Tips n Tricks

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Here's a compilation of various tips and tricks I came across over the years. Feel free to use and re-use as much as you like.

set, clear and toggle macros

With AVR micros an often cryptic method is used to set, clear or toggle bits. Take for instance the following example to set a digital port to output and set it to a digital '1'.

#DEFINE LEDPIN PB0        // define LED pin

DDRB |= (1 << LEDPIN);    // set to output

PORTB |= (1 << LEDPIN);   // write a digital '1'

With these macros writing a digital '1' is now as simple as:

// Some helper MACROS
#define SET |=
#define CLR &=~
#define TOG ^=

#DEFINE LEDPIN PB0         // define LED pin

DDRB SET (1 << LEDPIN);    // set to output

PORTB SET (1 << LEDPIN);   // write a digital '1'

bitwise operations

Similar to the above, here are some commands to set, clear or toggle a specific bit:

  • set (to 1) bit 2 (the third bit from the right) of variable a
a |= (1<<2);
  • clear (to 0) bit 2 (the third bit from the right) of variable a
a &= ~(1<<2);
  • toggle bit 2 (the third bit from the right) of variable a
a ^= (1<<2);

Below is a set of macros that works with ANSI C to do bit operations:

#define bit_get(p,m) ((p) & (m))
#define bit_set(p,m) ((p) |= (m))
#define bit_clear(p,m) ((p) &= ~(m))
#define bit_flip(p,m) ((p) ^= (m))
#define bit_write(c,p,m) (c ? bit_set(p,m) : bit_clear(p,m))
#define BIT(x) (0x01 << (x))
#define LONGBIT(x) ((unsigned long)0x00000001 << (x))

byte type

In some programming environments the 'byte' type is readily available. It's usually just an unsigned char but if you don't want to search-and-replace every instance of byte with unsigned char in your code then here's a simple type definition that creates the byte type.

typedef unsigned char byte; //create byte type

rounding and decimals

Float values sometimes have too many decimals. Here are some generic rounding formulas:

fl =  (int) (fl + 0.5f)/1.0f;            // round to 0 decimals
fl =  (int) (fl * 10 + 0.5f)/10.0f;      // round to 1 decimals
fl =  (int) (fl * 100 + 0.5f)/100.0f;    // round to 2 decimals

AVR Sleep Mode

A recent project I built using an ATtiny85 micro was working fine and using about 4mA in idle mode. The circuit and its peripherals were powered through a 78L05 so I was wondering by how much I could lower the current draw by using the sleep function of the micro.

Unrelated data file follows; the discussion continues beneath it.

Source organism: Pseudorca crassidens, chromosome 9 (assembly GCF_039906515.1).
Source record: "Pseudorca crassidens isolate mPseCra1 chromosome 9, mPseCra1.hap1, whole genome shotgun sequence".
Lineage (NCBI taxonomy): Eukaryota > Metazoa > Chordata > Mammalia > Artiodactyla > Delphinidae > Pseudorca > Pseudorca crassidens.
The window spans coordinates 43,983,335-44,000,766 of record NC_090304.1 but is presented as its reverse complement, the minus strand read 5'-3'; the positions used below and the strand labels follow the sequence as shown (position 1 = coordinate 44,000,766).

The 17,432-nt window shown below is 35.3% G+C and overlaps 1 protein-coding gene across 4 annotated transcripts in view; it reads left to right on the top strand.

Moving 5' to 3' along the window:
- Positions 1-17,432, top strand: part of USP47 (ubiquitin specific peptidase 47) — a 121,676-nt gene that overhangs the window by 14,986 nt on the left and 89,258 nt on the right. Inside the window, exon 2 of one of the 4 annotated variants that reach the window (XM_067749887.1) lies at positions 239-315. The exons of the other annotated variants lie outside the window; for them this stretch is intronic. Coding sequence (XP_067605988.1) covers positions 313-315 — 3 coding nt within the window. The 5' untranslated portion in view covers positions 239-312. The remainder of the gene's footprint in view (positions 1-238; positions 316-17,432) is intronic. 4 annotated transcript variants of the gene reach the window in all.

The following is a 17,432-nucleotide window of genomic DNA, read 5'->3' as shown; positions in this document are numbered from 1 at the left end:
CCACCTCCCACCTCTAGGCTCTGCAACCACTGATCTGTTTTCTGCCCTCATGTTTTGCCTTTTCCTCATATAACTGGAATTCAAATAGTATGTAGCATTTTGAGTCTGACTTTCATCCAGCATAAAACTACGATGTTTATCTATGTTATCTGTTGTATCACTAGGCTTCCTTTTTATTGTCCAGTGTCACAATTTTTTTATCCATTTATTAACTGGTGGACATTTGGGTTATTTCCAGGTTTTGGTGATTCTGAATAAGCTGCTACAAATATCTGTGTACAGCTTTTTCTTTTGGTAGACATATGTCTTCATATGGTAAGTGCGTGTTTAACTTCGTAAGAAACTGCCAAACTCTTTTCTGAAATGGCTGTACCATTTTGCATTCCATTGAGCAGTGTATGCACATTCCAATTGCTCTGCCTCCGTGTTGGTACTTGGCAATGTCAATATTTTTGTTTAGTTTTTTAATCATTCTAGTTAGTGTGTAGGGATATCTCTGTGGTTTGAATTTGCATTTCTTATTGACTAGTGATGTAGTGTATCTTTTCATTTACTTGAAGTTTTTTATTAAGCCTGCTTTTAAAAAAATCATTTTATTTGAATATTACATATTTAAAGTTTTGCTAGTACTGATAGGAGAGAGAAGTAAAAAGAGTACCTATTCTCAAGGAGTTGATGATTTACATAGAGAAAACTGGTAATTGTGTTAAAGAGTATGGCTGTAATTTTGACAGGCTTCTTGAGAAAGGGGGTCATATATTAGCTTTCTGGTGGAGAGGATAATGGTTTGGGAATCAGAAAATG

Here's how I configured sleep mode to bring the current draw down to 2.4mA. This suggests that the voltage regulator still takes some energy to run at very low levels..

The technique below uses the expiry of the on-board watchdog timer to generate an interrupt which wakes the micro.

Step 1 - import the sleep, watchdog and interrupt libraries

Location: at the top of your code

#include <avr/sleep.h>
#include <avr/wdt.h>
#include <avr/interrupt.h>

Step 2 - add some helper functions

Location: above the main() block

                            ATtiny85   ATtiny84
  Watchdog Timer Register:   WDTCR      WDTCSR


void wdtEnable(void)
    MCUSR = 0x00;
    WDTCR |= _BV(WDCE) | _BV(WDE);    
    WDTCR = _BV(WDIE) | _BV(WDP2); // 250ms

//disable the wdt
void wdtDisable(void)
    MCUSR = 0x00;
    WDTCR |= _BV(WDCE) | _BV(WDE);
    WDTCR = 0x00;

void system_sleep() 
		ACSR |= _BV(ACD); //disable the analog comparator
        ADCSRA &= ~_BV(ADEN); //disable ADC
        wdtEnable(); //start the WDT 
        //turn off the brown-out detector.
        //must have an ATtiny45 or ATtiny85 rev C or later for software to be able to disable the BOD.
        //current while sleeping will be <0.5uA if BOD is disabled, <25uA if not.
        mcucr1 = MCUCR | _BV(BODS) | _BV(BODSE); //turn off the brown-out detector
        mcucr2 = mcucr1 & ~_BV(BODSE);
        MCUCR = mcucr1;
        MCUCR = mcucr2;
        sei(); //ensure interrupts enabled so we can wake up again
        sleep_cpu(); //go to sleep
        cli(); //wake up here, disable interrupts        
        wdtDisable(); //don't need the watchdog while we're awake
        sei(); //enable interrupts again (but INT0 is disabled above)

// insert the ISR function outside the main() loop, all the way at the bottom of the code
ISR(WDT_vect) {} //don't need to do anything here when the WDT wakes the MCU

Step 3 - insert code to configure the sleep/watchdog registers once at startup

Location: at the top of the main() block


Step 4 - add your sleep command at the idle position(s)

Location: normaly where you would have a delay at the end of a loop in main()


Step 5 - disable BOD in the command to flash the code to the micro or in software (not all models supported!)

-U hfuse:w:0xDF:m 

custom functions and libraries

Here's a simple function that makes it easy to blink out a value. Handy if you only have one LED as a means for feedback.

// With this code, a value like 302 is blinked as:
//   <short> <short> <short>      <long>      <short> <short>     

void shortblink(uint8_t ledpin)

void longblink(uint8_t ledpin)

void numberblink(uint16_t value, uint8_t ledpin)

  // blinks a number (from 0 - 65535) to a LED

  uint16_t divisor = 10000;
  uint8_t blinked=0;
  while (divisor >= 10)

    if (value > divisor)
      // do some blinking
      while (value >= divisor)


        if (value >= divisor)
          value = value - divisor;
    } else {
      // value is less than divisor, probably encountered a (middle) zero
      // blink long if we've blinked before
      if (blinked == 1)

    divisor = divisor / 10;

  if (value == 0)
    // always long blink last zero

  } else {

    while (0 < value)
      // blink ones